While this is encouraging, the electrification of new housing, with a move away from gas central heating to heat pumps and the introduction of Electric Vehicle charging points for all new homes, will mean that new homes both look and run differently to the properties of old. And so, it is important that consumers are empowered with the knowledge necessary to make these new technologies work for their lifestyles. If we lose their support, our efforts to decarbonise will be dealt a critical blow.

The home building industry is shouldering much of this responsibility in this area but there is also a key part for Government to play in complementing and supporting industry efforts to provide consumer education through its own information and advice campaigns. Support from Government, regulators and energy network providers is also needed to ensure that our growing reliance on electricity as opposed to gas can be accommodated by requisite Grid capacity. Some recent examples in West London have shown the Grid to be close to capacity in some parts of the country even before the hoped-for expansion in electric vehicle and electric heating use.

"Customers should be assessed against the actual expected running costs of the property they will be purchasing rather than a national average energy bill"

Another area where Government, and lenders, can make a difference is in relation to mortgage finance. While mortgage providers frequently market “green mortgages”, these often see homebuyers benefit from a one-off cashback payment of a few hundred pounds so although welcome they amount really to a marketing tool rather than a proper green incentive for consumers. Buyers should benefit from the financial and environmental savings that the most energy efficient homes can offer and that the actual running costs of the property being purchased are factored into mortgage affordability calculations.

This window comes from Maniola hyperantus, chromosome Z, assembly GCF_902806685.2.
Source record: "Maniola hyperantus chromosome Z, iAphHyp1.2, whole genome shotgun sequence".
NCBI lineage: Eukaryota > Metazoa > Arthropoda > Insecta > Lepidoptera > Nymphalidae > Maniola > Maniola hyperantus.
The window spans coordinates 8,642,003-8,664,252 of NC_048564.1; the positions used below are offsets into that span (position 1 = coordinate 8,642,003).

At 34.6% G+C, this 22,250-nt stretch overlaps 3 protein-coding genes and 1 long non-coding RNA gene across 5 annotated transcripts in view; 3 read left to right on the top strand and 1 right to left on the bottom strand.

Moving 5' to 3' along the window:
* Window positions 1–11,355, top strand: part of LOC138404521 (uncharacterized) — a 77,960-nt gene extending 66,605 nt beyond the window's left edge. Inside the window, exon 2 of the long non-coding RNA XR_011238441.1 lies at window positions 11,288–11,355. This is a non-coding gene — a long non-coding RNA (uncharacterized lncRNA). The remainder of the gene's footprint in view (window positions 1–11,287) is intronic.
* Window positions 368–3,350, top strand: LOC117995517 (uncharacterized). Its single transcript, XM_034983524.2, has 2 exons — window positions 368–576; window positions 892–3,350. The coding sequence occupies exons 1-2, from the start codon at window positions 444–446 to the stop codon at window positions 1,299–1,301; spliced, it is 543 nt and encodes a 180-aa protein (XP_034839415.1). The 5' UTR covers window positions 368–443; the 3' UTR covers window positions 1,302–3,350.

Despite the considerable differentials in the cost of heating new build homes compared with older properties and the increasing percentage of monthly running costs that energy bills now represent, most mortgage affordability calculations include a single national average energy bill across all types of home regardless of the property’s efficiency.

In a modern market economy, customers should be assessed against the actual expected running costs of the property they will be purchasing rather than a national average energy bill. This would incentivise homebuyers to make eco-conscious decisions and ultimately lead to energy efficiency becoming a more important factor in determining a property’s value.

Achieving net zero is complex and new homes are only one small part of the puzzle. Cracking the puzzle will need collective action and collaboration across sectors. The education and incentivisation of consumers to support these changes will be vital and to be achieved, requires industry, lenders and Government working in partnership.